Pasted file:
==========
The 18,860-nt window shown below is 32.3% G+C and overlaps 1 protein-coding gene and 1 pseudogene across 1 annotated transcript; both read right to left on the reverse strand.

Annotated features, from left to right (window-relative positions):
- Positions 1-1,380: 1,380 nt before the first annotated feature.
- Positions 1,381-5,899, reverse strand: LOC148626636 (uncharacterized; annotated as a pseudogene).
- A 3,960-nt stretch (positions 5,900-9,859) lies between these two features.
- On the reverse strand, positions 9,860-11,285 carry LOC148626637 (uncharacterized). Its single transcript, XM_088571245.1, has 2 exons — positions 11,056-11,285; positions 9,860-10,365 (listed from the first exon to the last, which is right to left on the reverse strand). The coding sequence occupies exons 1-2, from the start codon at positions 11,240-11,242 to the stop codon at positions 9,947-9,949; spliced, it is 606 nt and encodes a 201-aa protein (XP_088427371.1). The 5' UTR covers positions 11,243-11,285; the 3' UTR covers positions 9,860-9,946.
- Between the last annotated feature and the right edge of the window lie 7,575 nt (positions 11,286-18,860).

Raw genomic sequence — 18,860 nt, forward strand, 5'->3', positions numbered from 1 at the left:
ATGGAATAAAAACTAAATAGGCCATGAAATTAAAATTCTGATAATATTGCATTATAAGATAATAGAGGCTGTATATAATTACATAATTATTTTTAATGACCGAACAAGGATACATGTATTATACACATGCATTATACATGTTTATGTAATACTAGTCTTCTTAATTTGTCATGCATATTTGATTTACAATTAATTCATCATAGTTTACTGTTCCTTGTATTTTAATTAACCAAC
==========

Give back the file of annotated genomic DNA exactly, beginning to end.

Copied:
The 18,860-nt window shown below is 32.3% G+C and overlaps 1 protein-coding gene and 1 pseudogene across 1 annotated transcript; both read right to left on the reverse strand.

Annotated features, from left to right (window-relative positions):
- Positions 1-1,380: 1,380 nt before the first annotated feature.
- Positions 1,381-5,899, reverse strand: LOC148626636 (uncharacterized; annotated as a pseudogene).
- A 3,960-nt stretch (positions 5,900-9,859) lies between these two features.
- On the reverse strand, positions 9,860-11,285 carry LOC148626637 (uncharacterized). Its single transcript, XM_088571245.1, has 2 exons — positions 11,056-11,285; positions 9,860-10,365 (listed from the first exon to the last, which is right to left on the reverse strand). The coding sequence occupies exons 1-2, from the start codon at positions 11,240-11,242 to the stop codon at positions 9,947-9,949; spliced, it is 606 nt and encodes a 201-aa protein (XP_088427371.1). The 5' UTR covers positions 11,243-11,285; the 3' UTR covers positions 9,860-9,946.
- Between the last annotated feature and the right edge of the window lie 7,575 nt (positions 11,286-18,860).

Raw genomic sequence — 18,860 nt, forward strand, 5'->3', positions numbered from 1 at the left:
ATGGAATAAAAACTAAATAGGCCATGAAATTAAAATTCTGATAATATTGCATTATAAGATAATAGAGGCTGTATATAATTACATAATTATTTTTAATGACCGAACAAGGATACATGTATTATACACATGCATTATACATGTTTATGTAATACTAGTCTTCTTAATTTGTCATGCATATTTGATTTACAATTAATTCATCATAGTTTACTGTTCCTTGTATTTTAATTAACCAAC